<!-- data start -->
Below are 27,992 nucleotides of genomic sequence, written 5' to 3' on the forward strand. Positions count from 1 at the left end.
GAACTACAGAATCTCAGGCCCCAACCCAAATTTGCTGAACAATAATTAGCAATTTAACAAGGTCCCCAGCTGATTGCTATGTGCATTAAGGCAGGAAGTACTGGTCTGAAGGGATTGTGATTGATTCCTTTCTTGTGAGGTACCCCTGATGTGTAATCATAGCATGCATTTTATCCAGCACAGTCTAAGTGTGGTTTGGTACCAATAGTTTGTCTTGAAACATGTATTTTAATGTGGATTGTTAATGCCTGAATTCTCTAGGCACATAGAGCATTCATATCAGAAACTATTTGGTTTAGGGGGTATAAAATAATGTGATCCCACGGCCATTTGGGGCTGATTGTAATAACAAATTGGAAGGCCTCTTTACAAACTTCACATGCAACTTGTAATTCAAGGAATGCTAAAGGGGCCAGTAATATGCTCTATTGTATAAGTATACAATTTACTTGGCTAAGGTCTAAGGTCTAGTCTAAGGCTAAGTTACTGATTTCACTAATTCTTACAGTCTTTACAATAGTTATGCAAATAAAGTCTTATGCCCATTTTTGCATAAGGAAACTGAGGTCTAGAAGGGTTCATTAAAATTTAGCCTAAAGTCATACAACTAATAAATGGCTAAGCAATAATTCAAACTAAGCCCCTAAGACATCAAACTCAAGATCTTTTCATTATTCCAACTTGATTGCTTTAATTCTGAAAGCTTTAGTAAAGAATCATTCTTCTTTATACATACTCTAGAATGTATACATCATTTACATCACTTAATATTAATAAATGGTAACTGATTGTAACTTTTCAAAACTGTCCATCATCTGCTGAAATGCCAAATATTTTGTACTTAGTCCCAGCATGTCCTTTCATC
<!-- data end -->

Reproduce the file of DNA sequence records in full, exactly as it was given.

Below are 27,992 nucleotides of genomic sequence, written 5' to 3' on the forward strand. Positions count from 1 at the left end.
GAACTACAGAATCTCAGGCCCCAACCCAAATTTGCTGAACAATAATTAGCAATTTAACAAGGTCCCCAGCTGATTGCTATGTGCATTAAGGCAGGAAGTACTGGTCTGAAGGGATTGTGATTGATTCCTTTCTTGTGAGGTACCCCTGATGTGTAATCATAGCATGCATTTTATCCAGCACAGTCTAAGTGTGGTTTGGTACCAATAGTTTGTCTTGAAACATGTATTTTAATGTGGATTGTTAATGCCTGAATTCTCTAGGCACATAGAGCATTCATATCAGAAACTATTTGGTTTAGGGGGTATAAAATAATGTGATCCCACGGCCATTTGGGGCTGATTGTAATAACAAATTGGAAGGCCTCTTTACAAACTTCACATGCAACTTGTAATTCAAGGAATGCTAAAGGGGCCAGTAATATGCTCTATTGTATAAGTATACAATTTACTTGGCTAAGGTCTAAGGTCTAGTCTAAGGCTAAGTTACTGATTTCACTAATTCTTACAGTCTTTACAATAGTTATGCAAATAAAGTCTTATGCCCATTTTTGCATAAGGAAACTGAGGTCTAGAAGGGTTCATTAAAATTTAGCCTAAAGTCATACAACTAATAAATGGCTAAGCAATAATTCAAACTAAGCCCCTAAGACATCAAACTCAAGATCTTTTCATTATTCCAACTTGATTGCTTTAATTCTGAAAGCTTTAGTAAAGAATCATTCTTCTTTATACATACTCTAGAATGTATACATCATTTACATCACTTAATATTAATAAATGGTAACTGATTGTAACTTTTCAAAACTGTCCATCATCTGCTGAAATGCCAAATATTTTGTACTTAGTCCCAGCATGTCCTTTCATC